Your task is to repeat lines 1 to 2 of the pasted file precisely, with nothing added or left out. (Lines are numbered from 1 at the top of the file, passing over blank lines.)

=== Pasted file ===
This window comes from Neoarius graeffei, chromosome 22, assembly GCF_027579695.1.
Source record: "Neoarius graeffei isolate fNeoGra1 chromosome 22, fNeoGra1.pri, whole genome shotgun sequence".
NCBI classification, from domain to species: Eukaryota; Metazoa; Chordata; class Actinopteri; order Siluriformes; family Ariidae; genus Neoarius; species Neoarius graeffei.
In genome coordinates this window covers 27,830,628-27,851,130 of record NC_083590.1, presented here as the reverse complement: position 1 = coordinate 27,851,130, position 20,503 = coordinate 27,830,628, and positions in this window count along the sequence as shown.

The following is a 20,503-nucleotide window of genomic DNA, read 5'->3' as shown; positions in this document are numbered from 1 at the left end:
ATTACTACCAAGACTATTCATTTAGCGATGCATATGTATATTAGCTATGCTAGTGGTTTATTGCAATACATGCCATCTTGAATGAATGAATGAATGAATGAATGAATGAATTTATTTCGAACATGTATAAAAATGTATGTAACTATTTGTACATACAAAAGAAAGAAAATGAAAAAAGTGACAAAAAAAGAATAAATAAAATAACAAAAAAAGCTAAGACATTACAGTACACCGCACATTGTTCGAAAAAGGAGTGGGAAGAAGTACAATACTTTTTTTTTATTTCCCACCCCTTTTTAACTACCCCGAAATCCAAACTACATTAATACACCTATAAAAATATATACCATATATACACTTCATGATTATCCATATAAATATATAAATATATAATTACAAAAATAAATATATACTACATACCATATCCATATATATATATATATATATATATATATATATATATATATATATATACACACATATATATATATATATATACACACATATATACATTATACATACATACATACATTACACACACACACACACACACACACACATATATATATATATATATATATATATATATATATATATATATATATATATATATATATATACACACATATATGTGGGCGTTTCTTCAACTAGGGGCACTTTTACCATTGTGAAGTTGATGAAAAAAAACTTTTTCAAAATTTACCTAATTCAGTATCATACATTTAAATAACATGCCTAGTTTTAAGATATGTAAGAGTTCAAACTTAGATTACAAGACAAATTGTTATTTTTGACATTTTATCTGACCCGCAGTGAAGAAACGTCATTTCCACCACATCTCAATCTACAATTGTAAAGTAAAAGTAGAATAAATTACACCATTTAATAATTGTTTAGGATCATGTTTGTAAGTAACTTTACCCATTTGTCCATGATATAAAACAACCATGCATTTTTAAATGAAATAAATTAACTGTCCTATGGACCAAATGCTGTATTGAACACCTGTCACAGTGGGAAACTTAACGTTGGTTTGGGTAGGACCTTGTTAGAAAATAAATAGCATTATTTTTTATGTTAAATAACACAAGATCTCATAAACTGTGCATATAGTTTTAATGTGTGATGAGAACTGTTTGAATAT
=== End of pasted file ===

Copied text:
This window comes from Neoarius graeffei, chromosome 22, assembly GCF_027579695.1.
Source record: "Neoarius graeffei isolate fNeoGra1 chromosome 22, fNeoGra1.pri, whole genome shotgun sequence".